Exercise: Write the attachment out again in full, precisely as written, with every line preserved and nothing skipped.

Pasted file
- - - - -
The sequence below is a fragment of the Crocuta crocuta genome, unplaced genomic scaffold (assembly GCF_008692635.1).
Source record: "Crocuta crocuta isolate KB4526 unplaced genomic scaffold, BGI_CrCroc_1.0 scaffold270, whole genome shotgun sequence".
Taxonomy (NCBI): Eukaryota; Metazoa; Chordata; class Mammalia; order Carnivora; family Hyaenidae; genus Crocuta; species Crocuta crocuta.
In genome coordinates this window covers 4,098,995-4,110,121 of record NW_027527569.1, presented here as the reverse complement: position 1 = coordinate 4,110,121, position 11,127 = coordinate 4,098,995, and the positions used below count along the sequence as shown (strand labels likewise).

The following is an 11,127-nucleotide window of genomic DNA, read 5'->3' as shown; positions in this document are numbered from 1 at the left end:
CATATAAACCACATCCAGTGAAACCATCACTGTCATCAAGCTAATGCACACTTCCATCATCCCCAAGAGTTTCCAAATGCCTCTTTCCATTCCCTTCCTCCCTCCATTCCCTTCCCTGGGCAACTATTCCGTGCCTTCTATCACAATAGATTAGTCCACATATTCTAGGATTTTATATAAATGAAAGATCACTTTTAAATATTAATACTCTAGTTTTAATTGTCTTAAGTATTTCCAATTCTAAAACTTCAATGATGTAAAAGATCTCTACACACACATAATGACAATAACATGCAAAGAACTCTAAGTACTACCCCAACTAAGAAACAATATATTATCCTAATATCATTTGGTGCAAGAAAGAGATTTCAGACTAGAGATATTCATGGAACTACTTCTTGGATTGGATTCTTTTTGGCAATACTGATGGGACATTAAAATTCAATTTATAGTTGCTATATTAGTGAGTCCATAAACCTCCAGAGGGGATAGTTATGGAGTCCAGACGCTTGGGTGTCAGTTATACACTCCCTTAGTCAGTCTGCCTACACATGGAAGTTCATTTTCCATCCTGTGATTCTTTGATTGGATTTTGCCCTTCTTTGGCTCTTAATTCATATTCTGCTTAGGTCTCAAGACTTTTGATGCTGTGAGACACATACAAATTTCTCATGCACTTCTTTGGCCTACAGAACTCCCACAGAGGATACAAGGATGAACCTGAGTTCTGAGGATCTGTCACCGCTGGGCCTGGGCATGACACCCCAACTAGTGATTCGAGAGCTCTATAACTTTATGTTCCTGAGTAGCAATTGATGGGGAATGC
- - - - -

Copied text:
The sequence below is a fragment of the Crocuta crocuta genome, unplaced genomic scaffold (assembly GCF_008692635.1).
Source record: "Crocuta crocuta isolate KB4526 unplaced genomic scaffold, BGI_CrCroc_1.0 scaffold270, whole genome shotgun sequence".
Taxonomy (NCBI): Eukaryota; Metazoa; Chordata; class Mammalia; order Carnivora; family Hyaenidae; genus Crocuta; species Crocuta crocuta.
In genome coordinates this window covers 4,098,995-4,110,121 of record NW_027527569.1, presented here as the reverse complement: position 1 = coordinate 4,110,121, position 11,127 = coordinate 4,098,995, and the positions used below count along the sequence as shown (strand labels likewise).

The following is an 11,127-nucleotide window of genomic DNA, read 5'->3' as shown; positions in this document are numbered from 1 at the left end:
CATATAAACCACATCCAGTGAAACCATCACTGTCATCAAGCTAATGCACACTTCCATCATCCCCAAGAGTTTCCAAATGCCTCTTTCCATTCCCTTCCTCCCTCCATTCCCTTCCCTGGGCAACTATTCCGTGCCTTCTATCACAATAGATTAGTCCACATATTCTAGGATTTTATATAAATGAAAGATCACTTTTAAATATTAATACTCTAGTTTTAATTGTCTTAAGTATTTCCAATTCTAAAACTTCAATGATGTAAAAGATCTCTACACACACATAATGACAATAACATGCAAAGAACTCTAAGTACTACCCCAACTAAGAAACAATATATTATCCTAATATCATTTGGTGCAAGAAAGAGATTTCAGACTAGAGATATTCATGGAACTACTTCTTGGATTGGATTCTTTTTGGCAATACTGATGGGACATTAAAATTCAATTTATAGTTGCTATATTAGTGAGTCCATAAACCTCCAGAGGGGATAGTTATGGAGTCCAGACGCTTGGGTGTCAGTTATACACTCCCTTAGTCAGTCTGCCTACACATGGAAGTTCATTTTCCATCCTGTGATTCTTTGATTGGATTTTGCCCTTCTTTGGCTCTTAATTCATATTCTGCTTAGGTCTCAAGACTTTTGATGCTGTGAGACACATACAAATTTCTCATGCACTTCTTTGGCCTACAGAACTCCCACAGAGGATACAAGGATGAACCTGAGTTCTGAGGATCTGTCACCGCTGGGCCTGGGCATGACACCCCAACTAGTGATTCGAGAGCTCTATAACTTTATGTTCCTGAGTAGCAATTGATGGGGAATGC